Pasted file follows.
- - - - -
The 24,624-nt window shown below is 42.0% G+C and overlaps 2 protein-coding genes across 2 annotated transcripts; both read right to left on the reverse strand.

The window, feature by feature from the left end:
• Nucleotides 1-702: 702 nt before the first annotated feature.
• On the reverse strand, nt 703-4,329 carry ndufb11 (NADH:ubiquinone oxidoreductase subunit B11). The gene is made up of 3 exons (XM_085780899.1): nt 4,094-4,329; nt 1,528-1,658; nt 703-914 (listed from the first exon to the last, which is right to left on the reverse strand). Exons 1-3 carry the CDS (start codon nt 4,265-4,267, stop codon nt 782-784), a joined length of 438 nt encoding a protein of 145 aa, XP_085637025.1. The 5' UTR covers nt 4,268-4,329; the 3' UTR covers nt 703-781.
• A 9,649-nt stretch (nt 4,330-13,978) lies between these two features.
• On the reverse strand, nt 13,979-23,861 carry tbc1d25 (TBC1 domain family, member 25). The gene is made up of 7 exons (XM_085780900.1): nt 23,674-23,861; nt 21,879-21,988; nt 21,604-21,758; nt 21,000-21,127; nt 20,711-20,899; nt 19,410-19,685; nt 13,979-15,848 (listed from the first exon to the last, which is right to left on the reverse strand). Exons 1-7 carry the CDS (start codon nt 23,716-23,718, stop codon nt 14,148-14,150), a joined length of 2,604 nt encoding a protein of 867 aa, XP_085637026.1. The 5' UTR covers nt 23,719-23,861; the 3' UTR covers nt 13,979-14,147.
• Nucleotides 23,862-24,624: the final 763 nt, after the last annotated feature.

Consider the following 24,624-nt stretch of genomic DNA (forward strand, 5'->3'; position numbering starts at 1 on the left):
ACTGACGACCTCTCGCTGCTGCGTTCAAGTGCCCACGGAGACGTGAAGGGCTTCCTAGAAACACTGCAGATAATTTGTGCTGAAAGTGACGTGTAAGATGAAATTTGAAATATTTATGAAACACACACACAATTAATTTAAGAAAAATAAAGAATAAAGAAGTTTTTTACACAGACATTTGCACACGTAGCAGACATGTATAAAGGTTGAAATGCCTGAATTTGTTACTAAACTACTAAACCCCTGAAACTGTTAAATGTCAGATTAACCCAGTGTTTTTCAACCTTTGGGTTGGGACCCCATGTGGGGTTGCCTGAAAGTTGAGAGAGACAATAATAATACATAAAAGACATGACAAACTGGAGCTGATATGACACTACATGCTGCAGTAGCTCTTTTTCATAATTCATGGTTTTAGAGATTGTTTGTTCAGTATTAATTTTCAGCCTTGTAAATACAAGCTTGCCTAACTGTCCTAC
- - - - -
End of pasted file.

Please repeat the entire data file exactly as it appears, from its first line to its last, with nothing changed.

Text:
The 24,624-nt window shown below is 42.0% G+C and overlaps 2 protein-coding genes across 2 annotated transcripts; both read right to left on the reverse strand.

The window, feature by feature from the left end:
• Nucleotides 1-702: 702 nt before the first annotated feature.
• On the reverse strand, nt 703-4,329 carry ndufb11 (NADH:ubiquinone oxidoreductase subunit B11). The gene is made up of 3 exons (XM_085780899.1): nt 4,094-4,329; nt 1,528-1,658; nt 703-914 (listed from the first exon to the last, which is right to left on the reverse strand). Exons 1-3 carry the CDS (start codon nt 4,265-4,267, stop codon nt 782-784), a joined length of 438 nt encoding a protein of 145 aa, XP_085637025.1. The 5' UTR covers nt 4,268-4,329; the 3' UTR covers nt 703-781.
• A 9,649-nt stretch (nt 4,330-13,978) lies between these two features.
• On the reverse strand, nt 13,979-23,861 carry tbc1d25 (TBC1 domain family, member 25). The gene is made up of 7 exons (XM_085780900.1): nt 23,674-23,861; nt 21,879-21,988; nt 21,604-21,758; nt 21,000-21,127; nt 20,711-20,899; nt 19,410-19,685; nt 13,979-15,848 (listed from the first exon to the last, which is right to left on the reverse strand). Exons 1-7 carry the CDS (start codon nt 23,716-23,718, stop codon nt 14,148-14,150), a joined length of 2,604 nt encoding a protein of 867 aa, XP_085637026.1. The 5' UTR covers nt 23,719-23,861; the 3' UTR covers nt 13,979-14,147.
• Nucleotides 23,862-24,624: the final 763 nt, after the last annotated feature.

Consider the following 24,624-nt stretch of genomic DNA (forward strand, 5'->3'; position numbering starts at 1 on the left):
ACTGACGACCTCTCGCTGCTGCGTTCAAGTGCCCACGGAGACGTGAAGGGCTTCCTAGAAACACTGCAGATAATTTGTGCTGAAAGTGACGTGTAAGATGAAATTTGAAATATTTATGAAACACACACACAATTAATTTAAGAAAAATAAAGAATAAAGAAGTTTTTTACACAGACATTTGCACACGTAGCAGACATGTATAAAGGTTGAAATGCCTGAATTTGTTACTAAACTACTAAACCCCTGAAACTGTTAAATGTCAGATTAACCCAGTGTTTTTCAACCTTTGGGTTGGGACCCCATGTGGGGTTGCCTGAAAGTTGAGAGAGACAATAATAATACATAAAAGACATGACAAACTGGAGCTGATATGACACTACATGCTGCAGTAGCTCTTTTTCATAATTCATGGTTTTAGAGATTGTTTGTTCAGTATTAATTTTCAGCCTTGTAAATACAAGCTTGCCTAACTGTCCTAC